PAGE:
The Road is slated to hit theaters on October 16, 2009.

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  1. Reminds me of what Fox did with the marketing and trailer for Fight Club and that backfired on them with a mediocre performance at the box office but did well on DVD so I wouldnt be surprised if the same thing happens here as well

  2. Marketing people have ruined more than one film debut, though I can’t fault them all the time because the film they have to work with usually isn’t a fair representation of the literature (see Battlefield Earth). Kudos to the Weinsteins for following the vision of the writer. I’ll look forward to its release.

  3. Remember Jim Carrey’s first dramatic role, The Truman Show? The first trailer made it out to be a comedy and there was an uproar.

    Too bad that TWC couldn’t trust that the film would do well without the stock footage. I read the book and you get hints of what happened, but it’s just a sad tale.


  4. I don’t think it was intentinoal but Adventureland was marketed as some sort of non-stop laughfest which it clearly wasn’t meant to be.

  5. remindes me of what they did in batman the dark knight. They show batmans symbol that is on fire on the side of a tall building. They showed this on both trailers and posters yet it never apeared in movie

  6. The Esquire article from a month ago confirmed this all well… a month ago. He saw the trailer with his own eyes, said as much.

  7. Dude, of course they want an Oscar, but they want to make money on the film too. I’m as big a McCarthy fan as they come, but frankly, I don’t care if the trailers make it out to be a romantic comedy, because the trailers are only created to market the movie (after it has been made) and have no bearing on the quality of the film. When I first saw the trailer, it was obvious that they were spicing footage.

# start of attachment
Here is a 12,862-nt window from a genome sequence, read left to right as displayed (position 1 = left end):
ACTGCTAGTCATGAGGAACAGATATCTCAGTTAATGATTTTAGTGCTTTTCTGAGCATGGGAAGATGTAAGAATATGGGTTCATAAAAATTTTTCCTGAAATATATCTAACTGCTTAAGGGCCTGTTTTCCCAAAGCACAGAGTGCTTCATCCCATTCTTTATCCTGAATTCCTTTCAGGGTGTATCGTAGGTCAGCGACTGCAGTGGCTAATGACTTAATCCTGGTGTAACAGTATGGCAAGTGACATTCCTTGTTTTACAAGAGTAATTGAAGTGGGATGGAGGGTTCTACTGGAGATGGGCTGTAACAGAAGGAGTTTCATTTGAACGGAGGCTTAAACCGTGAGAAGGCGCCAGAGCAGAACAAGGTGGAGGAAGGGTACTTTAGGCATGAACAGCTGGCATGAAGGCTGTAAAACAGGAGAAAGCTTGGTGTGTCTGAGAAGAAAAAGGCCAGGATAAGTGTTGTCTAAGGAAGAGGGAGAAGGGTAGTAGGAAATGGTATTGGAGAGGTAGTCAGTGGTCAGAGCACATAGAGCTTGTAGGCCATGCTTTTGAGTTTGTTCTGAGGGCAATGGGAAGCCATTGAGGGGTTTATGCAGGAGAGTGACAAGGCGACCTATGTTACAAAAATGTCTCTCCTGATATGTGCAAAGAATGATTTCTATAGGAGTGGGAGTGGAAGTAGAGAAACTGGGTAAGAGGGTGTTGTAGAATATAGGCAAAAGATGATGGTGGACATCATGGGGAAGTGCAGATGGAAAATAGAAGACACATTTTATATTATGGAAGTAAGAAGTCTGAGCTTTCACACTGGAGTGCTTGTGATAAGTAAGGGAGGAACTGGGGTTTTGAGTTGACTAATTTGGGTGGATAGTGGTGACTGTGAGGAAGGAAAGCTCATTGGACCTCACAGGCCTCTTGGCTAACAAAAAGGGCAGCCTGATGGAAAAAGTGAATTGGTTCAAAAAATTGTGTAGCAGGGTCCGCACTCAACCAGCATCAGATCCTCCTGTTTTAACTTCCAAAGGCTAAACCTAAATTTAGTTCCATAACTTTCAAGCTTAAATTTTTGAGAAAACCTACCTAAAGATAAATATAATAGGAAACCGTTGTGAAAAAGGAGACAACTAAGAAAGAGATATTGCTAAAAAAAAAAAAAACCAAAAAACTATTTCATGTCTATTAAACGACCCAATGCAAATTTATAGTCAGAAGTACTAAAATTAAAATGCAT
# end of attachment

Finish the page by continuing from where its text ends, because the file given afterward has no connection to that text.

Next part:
Are you really that ignorant about the trailer/film relationship that you get so worked up about a marketing scheme? Are you really placing demands that the Weinsteins offer another trailer to your liking or else? Maybe you should wait to see the movie before freaking out.

  8. @Keef,

    What if the false trailer brings people into the movie and they’re upset that it’s nothing like they thought, that their bad word-of-mouth will probably hurt the movie and its potential box office? I think that’s Kofi’s point.


  9. @Keef

    Riiiight. So a trailer SHOULD misrepresent the movie it’s advertising just to get butts in seats? Awesome, why not show friggin’ giant robots in the trailer for this film? Whatever works is just “marketing” right?


  10. @Heath Mcknight. As if studios haven’t done this since the beginning of time. They also don’t care that much once asses are in seats.

    If 10,000 more ppl go see the movie because they thought it was going to be an actioner, who cares, tix were sold. Bad word of mouth? It’s an arty, post-apocalyptic film, so at this point it’s the more the merrier. If sci-fans are eventually turned off, so what, asses were in seats, tickets are collected and that any fanboys disappointed does not hurt its Oscar chances.

  11. @Keef

    Yes. That’s exactly how I feel. Can’t you tell from my use of periods. I’m foaming at the mouth I’m so angry.

    Do your research, go back and look at what happened with Adventureland and Watchmen. Bait-and-switch marketing HURT those films. It’s a fact. As a McCarthy fan is that what you want to see happen? Another All The Pretty Horses???

    If you are about to serve Fillet Mignon, why tell the customer “Hey we have a great hot dog for you!” just because more people eat hot dogs than Mignon?

    Why are you so intent on DEFENDING DECEPTION?

  12. how can you quantify how bait n’ switch hurt those films? Adventureland was never gonna do gangbusters. It’s a tiny film.

  13. @Keef

    And my whole point, in case your not a careful reader, was that THE FILM IS GOOD.

    So again, why dumb down and/or misrepresent a GOOD FILM??? So people who don’t like quality cinema will come see it? Do you also invite crazy street vagrants to dine in nice restaurants with you?

  14. @ The playlist

    Remember a “tiny film” called Juno that won Oscars and made gangbusters money based on strong word of mouth?

    How about a “tiny film” called Napolean Dynamite?

    Could you imagine if Juno was marketed as a rom-com between two awkward teenagers and the whole pregnancy thing was ignored b/c it would “turn people away?”